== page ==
and Lintel isn't just an structural form of architecture, but a
element of structural forms throughout manufacturing, engineering, and
structural forms. Of course, to see this, sometime one has to turn the
and Lintel on it's side. We see it in tables, chairs, bed frames, and
car chassis frames. The car chassis is the Lintel and the Wheels are
Posts, moving posts, but they're there. I know it's a stretch, but the
tension, pull and push are all there, and work well. Bet you never
about it that way did ya. Well maybe you did, but I had to think about
Journal Entry #6
I am starting to see how different architecture is. Studying the
pyramids and other Egyptian Tombs was brief and I probably learned more
Televisions shows such as those on The Learning Channel (TLC) and The
Channel. But what I can not get from TV is the comparisons we do with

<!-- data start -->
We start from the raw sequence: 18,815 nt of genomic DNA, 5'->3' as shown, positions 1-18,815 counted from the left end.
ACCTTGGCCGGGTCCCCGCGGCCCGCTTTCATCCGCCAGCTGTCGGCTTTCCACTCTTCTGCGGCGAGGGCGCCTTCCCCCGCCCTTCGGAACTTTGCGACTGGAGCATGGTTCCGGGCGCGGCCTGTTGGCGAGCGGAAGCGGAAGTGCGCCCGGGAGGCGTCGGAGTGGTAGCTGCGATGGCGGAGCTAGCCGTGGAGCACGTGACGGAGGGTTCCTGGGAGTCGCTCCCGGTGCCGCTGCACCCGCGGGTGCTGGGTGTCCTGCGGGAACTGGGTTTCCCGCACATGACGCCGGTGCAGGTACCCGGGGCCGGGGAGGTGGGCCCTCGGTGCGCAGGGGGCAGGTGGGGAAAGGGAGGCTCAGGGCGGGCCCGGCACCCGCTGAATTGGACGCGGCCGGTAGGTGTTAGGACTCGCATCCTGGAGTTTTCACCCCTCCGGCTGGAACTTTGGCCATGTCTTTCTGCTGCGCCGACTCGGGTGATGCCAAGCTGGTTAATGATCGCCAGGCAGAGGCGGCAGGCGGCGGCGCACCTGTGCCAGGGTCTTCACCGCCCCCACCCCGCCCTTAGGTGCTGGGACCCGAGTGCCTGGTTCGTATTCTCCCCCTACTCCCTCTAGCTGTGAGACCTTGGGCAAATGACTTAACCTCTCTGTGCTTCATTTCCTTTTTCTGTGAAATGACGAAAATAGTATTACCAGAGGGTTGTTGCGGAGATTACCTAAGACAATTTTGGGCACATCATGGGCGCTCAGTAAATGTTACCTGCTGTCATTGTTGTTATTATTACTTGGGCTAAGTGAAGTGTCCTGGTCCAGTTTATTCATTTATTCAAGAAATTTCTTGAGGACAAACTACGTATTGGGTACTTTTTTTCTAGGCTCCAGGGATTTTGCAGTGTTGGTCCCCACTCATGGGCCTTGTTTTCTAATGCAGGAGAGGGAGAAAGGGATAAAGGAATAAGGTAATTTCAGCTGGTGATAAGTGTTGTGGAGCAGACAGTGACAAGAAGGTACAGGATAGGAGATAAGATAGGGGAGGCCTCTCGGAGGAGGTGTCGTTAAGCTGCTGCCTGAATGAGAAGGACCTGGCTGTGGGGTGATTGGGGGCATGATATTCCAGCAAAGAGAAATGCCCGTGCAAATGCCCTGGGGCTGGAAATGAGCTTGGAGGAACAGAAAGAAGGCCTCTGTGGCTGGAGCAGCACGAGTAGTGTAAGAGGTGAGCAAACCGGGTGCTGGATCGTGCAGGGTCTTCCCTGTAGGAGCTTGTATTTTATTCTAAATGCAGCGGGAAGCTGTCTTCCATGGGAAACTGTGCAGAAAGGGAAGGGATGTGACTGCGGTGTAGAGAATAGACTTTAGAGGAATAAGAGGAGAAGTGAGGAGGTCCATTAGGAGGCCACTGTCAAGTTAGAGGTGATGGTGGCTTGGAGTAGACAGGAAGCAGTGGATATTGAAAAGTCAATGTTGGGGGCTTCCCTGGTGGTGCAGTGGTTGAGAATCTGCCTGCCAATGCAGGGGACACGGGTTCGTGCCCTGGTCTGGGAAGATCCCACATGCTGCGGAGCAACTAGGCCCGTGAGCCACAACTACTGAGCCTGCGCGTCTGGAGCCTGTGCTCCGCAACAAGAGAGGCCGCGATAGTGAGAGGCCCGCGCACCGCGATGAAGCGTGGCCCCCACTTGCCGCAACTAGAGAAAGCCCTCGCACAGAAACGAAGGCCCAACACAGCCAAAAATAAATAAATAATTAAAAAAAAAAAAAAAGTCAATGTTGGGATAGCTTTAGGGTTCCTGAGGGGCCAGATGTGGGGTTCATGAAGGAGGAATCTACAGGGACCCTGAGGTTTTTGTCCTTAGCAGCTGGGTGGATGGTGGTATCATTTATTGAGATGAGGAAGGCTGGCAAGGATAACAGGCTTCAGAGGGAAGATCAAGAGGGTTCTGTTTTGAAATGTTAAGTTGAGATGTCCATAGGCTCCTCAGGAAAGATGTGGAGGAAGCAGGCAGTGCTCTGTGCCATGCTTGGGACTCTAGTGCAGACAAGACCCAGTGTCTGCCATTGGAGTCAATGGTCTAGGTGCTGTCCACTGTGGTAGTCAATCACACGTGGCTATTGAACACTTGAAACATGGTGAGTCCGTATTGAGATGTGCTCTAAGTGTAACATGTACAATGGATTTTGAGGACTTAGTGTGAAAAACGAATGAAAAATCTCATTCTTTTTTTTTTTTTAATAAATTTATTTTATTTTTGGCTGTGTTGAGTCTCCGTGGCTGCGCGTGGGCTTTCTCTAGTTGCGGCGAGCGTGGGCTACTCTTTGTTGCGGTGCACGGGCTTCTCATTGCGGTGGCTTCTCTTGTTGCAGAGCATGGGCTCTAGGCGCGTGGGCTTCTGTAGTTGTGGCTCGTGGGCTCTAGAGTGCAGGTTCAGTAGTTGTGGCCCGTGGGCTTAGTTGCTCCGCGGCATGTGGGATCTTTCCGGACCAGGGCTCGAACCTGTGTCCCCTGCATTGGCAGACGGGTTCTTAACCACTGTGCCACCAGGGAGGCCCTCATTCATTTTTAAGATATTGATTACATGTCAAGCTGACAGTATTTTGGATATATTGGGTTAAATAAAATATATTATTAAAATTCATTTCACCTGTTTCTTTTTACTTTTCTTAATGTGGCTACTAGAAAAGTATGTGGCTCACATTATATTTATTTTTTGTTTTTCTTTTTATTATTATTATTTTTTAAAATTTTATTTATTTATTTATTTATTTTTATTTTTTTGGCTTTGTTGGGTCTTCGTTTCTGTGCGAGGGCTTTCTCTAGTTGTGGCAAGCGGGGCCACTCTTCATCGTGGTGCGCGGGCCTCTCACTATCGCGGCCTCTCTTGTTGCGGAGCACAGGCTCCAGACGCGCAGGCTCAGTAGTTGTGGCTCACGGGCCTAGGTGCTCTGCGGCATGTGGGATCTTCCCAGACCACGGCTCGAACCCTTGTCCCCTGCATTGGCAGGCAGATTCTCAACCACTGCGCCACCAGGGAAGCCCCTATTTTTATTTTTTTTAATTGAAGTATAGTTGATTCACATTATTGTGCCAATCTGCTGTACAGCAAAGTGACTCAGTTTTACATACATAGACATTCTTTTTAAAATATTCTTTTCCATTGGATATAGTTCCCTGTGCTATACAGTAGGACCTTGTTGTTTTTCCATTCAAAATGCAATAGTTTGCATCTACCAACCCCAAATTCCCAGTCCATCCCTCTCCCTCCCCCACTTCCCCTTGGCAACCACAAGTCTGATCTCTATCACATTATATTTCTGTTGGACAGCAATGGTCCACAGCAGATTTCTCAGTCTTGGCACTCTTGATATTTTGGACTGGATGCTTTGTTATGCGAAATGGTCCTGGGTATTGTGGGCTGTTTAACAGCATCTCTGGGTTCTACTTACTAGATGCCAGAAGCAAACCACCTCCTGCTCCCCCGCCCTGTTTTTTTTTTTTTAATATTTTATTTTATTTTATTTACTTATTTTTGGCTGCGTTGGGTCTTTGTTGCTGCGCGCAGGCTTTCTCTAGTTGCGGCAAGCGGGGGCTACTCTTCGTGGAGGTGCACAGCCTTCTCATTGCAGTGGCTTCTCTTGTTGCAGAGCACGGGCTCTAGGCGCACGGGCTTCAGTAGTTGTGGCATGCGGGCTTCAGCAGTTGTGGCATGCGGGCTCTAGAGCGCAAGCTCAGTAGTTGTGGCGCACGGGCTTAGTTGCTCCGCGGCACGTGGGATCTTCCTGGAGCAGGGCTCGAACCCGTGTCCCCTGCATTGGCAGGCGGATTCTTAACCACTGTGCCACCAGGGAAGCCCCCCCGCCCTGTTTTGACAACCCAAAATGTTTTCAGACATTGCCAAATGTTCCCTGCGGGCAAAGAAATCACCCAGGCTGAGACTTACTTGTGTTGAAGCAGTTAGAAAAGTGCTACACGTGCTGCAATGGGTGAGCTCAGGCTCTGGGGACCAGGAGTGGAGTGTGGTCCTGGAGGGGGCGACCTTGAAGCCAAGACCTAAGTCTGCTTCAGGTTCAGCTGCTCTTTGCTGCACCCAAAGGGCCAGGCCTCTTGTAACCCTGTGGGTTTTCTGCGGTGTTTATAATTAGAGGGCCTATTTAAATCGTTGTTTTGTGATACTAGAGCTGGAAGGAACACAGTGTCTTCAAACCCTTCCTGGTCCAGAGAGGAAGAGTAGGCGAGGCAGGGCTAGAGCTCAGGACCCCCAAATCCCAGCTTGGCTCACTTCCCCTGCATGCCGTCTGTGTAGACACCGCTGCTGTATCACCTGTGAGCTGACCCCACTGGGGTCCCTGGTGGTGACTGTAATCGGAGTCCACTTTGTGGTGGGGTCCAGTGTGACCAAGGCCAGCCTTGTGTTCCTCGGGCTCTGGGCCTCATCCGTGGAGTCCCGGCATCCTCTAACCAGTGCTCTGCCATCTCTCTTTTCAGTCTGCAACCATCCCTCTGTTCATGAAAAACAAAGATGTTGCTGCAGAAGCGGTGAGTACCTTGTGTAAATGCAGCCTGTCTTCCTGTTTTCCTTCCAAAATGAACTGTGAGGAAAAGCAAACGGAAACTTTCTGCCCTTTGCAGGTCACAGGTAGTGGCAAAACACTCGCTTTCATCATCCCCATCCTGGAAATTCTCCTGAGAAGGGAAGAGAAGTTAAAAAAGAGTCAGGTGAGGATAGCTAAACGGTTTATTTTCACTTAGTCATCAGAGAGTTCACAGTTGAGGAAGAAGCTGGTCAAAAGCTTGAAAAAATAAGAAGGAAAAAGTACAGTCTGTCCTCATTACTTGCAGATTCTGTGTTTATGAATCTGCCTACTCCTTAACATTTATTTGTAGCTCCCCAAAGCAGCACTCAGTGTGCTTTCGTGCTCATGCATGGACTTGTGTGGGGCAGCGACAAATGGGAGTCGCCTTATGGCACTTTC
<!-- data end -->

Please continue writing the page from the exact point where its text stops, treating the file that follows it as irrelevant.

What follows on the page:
other buildings and structures we are studying. It amazes me how
up in the pyramids most people get, with them only being built a few
in history. I mean we also see the ziggarats but they really aren't
are they. Even in Egypt, the pyramid and mastaba styles above ground
last long. I think the Giza Pyramids have been copied more time in the
30 years here in the US than total pyramids in Egypt. From the Casino
Las Vegas, the covention center in Memphis, to even the Louve in Paris
Of course the ancient pyramids are a great focal point with their
superior building longevity, and truely simplistic and clear design
It's those aspects of architecture that are hard to question or
The "Stoa of Attalus II" near the acropolis in Athens is quite interesting to me. The distant predessor to the modern shopping malls and plaza, it really shows how to plan a central civic area. By providing areas not only for shopping, but for conferences, public meetings, government interaction, and general community